Vandalized in East Hampton,

Your Conumbra
    January 28, 2013
To the Editor,
    Mr. Dash, I lament your descent into this winter’s tundra, yet whither the cry of eternal-youth to self-abuse with which to relieve your conumbra.

Consolidate Now
    East Hampton
    January 26, 2013
To the Editor,
    Increases in the new budget for the East Hampton School District are for lawyers and staff. This calls for taking money from students’ programs. These programs will see decreases in money: Kindergarten, English as a Second Language, Technology, Music, Social Studies, and others. How are we preparing our students to compete in the real world?
    We have five school districts in East Hampton, with taxpayers paying for lawyers, superintendents, etc. Wake up. Now is the time to consolidate. Even our governor, Andrew Cuomo, has endorsed consolidation.
    Our students spend less time in school than most other countries’. I have no objection for paying school taxes when we are educating our children. I object to wasting our taxpayer money.
    Read Phyllis Mallah’s letter in The Star (Jan. 24).

Tax Bill Not Received
    East Hampton
    January 27, 2013
Dear Editor,
    We were among the many homeowners whose tax bills were never received. When we realized earlier this month that we had not received a tax bill, we went to the town office and paid the bill without penalty. However, because of the lack of notice, we were deprived of the option to pay half or all of our taxes in 2012 so that we could receive a tax deduction in our 2012 computation of taxes due.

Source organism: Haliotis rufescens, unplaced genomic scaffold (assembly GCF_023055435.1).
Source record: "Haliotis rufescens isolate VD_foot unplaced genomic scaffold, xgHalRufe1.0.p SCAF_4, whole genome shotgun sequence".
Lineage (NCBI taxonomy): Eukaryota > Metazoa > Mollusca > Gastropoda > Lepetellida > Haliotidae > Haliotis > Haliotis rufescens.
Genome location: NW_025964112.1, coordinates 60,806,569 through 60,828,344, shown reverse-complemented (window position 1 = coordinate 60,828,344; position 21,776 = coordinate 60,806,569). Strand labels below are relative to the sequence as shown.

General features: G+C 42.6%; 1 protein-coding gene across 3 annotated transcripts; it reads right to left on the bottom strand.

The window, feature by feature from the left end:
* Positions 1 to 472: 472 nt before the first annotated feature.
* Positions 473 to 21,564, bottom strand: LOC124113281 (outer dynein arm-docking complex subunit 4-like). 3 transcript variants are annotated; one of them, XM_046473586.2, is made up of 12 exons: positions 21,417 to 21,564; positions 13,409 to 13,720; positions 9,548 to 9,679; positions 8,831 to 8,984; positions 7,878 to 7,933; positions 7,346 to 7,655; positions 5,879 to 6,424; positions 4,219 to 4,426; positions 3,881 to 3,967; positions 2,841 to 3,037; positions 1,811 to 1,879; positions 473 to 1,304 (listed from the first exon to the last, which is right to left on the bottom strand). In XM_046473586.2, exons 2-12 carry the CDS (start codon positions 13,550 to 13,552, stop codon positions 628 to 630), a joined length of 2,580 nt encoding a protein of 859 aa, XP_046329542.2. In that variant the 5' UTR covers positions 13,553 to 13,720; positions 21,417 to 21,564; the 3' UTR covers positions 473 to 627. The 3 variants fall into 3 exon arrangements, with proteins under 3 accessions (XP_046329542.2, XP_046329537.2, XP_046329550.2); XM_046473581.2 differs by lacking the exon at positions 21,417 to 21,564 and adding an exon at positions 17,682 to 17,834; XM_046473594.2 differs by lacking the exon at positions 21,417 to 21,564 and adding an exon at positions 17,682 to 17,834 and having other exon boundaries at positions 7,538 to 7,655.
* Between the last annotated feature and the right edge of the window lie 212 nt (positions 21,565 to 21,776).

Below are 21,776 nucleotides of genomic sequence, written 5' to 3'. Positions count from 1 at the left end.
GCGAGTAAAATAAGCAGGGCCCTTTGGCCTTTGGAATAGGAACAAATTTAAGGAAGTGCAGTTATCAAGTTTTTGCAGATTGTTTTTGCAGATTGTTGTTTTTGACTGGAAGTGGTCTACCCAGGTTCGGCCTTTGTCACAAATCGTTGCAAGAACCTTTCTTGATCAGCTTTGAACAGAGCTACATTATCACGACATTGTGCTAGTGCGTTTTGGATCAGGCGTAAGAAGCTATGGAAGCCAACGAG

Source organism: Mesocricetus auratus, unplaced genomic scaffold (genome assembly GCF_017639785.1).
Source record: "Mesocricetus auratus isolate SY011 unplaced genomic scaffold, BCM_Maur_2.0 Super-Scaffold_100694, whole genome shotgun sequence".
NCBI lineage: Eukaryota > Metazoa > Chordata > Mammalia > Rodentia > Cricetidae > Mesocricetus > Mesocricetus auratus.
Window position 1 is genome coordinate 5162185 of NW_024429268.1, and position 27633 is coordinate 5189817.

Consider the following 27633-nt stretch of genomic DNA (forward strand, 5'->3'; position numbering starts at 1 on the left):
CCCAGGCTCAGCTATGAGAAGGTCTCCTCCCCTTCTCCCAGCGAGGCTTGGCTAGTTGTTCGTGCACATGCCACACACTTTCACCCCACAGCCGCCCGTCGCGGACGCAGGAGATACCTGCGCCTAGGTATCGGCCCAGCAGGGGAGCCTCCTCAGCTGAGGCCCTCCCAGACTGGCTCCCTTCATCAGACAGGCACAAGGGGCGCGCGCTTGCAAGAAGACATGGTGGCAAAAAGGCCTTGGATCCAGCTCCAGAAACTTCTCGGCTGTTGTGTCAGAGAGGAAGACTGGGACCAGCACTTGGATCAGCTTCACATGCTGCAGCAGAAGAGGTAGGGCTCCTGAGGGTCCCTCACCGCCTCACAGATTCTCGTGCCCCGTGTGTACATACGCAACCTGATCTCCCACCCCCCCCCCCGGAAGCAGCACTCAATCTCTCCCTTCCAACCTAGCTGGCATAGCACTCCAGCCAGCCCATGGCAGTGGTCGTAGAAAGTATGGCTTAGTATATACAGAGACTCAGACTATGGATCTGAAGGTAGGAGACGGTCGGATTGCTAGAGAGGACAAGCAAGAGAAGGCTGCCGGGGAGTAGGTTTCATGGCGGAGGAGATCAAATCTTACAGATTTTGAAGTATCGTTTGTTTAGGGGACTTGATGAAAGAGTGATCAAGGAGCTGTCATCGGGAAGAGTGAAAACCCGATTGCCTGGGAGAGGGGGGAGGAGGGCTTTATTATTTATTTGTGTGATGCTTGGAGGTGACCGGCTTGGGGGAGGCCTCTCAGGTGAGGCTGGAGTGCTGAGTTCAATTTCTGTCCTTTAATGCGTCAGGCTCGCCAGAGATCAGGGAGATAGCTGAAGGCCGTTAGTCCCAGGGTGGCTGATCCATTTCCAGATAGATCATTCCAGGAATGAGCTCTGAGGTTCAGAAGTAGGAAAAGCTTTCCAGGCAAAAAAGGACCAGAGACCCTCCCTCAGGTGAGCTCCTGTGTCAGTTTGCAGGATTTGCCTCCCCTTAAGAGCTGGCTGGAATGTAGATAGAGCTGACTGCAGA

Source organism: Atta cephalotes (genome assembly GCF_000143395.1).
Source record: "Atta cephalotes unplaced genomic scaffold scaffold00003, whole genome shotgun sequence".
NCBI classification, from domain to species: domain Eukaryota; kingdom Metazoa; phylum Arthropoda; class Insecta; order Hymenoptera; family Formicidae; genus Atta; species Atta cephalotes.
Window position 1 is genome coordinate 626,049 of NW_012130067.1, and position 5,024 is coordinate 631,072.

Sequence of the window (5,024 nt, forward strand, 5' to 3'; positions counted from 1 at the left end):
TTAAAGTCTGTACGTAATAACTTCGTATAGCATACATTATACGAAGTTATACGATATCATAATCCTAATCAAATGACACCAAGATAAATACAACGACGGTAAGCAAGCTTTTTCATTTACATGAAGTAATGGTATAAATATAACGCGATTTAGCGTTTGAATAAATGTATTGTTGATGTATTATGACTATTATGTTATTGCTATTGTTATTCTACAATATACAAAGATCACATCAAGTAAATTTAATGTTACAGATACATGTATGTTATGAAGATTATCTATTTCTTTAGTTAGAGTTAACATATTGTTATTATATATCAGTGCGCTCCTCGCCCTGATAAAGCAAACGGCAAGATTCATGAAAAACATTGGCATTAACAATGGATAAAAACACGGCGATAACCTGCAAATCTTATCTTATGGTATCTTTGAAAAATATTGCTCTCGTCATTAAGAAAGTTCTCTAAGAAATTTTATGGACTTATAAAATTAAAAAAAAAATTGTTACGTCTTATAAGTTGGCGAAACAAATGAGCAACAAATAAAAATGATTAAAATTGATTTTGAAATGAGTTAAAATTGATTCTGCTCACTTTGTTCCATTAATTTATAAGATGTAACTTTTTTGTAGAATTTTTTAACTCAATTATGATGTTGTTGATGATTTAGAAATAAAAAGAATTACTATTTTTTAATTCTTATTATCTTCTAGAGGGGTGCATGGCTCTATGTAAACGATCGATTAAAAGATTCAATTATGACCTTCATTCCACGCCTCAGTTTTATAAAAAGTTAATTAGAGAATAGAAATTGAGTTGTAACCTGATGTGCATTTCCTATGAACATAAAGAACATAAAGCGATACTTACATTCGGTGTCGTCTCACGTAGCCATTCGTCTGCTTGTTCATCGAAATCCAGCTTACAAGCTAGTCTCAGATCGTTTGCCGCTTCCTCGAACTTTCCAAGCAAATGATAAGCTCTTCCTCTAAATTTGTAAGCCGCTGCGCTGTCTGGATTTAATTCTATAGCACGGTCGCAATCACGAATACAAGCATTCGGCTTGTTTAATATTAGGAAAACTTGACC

Depending on such variables as the difference in income between 2012 and 2013, the changes in the tax rates, and where and whether the alternative minimum tax kicks in, we and many other taxpayers may have to pay thousands of dollars in extra taxes for 2012 because of the town’s error. The taxpayers of this town deserve, as you say in your editorial (“Tax-Bill Snafu,” Jan. 17, 2013), an investigation. They also deserve an explanation and an apology.

Out-of-Date Studies
    January 28, 2013
To the Editor,
    With reference to Gene Oshrin’s glaring misinformation in his letter last week contesting Kathleen Cunningham’s comments about airport noise, please note the following: His cited noise studies were done according to F.A.A. guidelines, which stipulate that noise created by aircraft taking off and landing at the airport be averaged over the whole year; ear-splitting noise magically becomes a whisper. These noise studies never truthfully portrayed our experience of the airport. And, these noise studies cited by Mr. Oshrin are 10 years old, hardly reflecting today’s traffic. The East Hampton Town Code has stricter noise limits than the F.A.A. but the F.A.A. pulls rank over us local plebeians.
    So, the F.A.A. concludes there is no noise and, surprise, Gene Oshrin, former president of the East Hampton Aviation Association and pilot, agrees with these studies, however flawed and out of date. He is against any effort to limit aircraft activity at the airport. Others, having ears, probably disagree.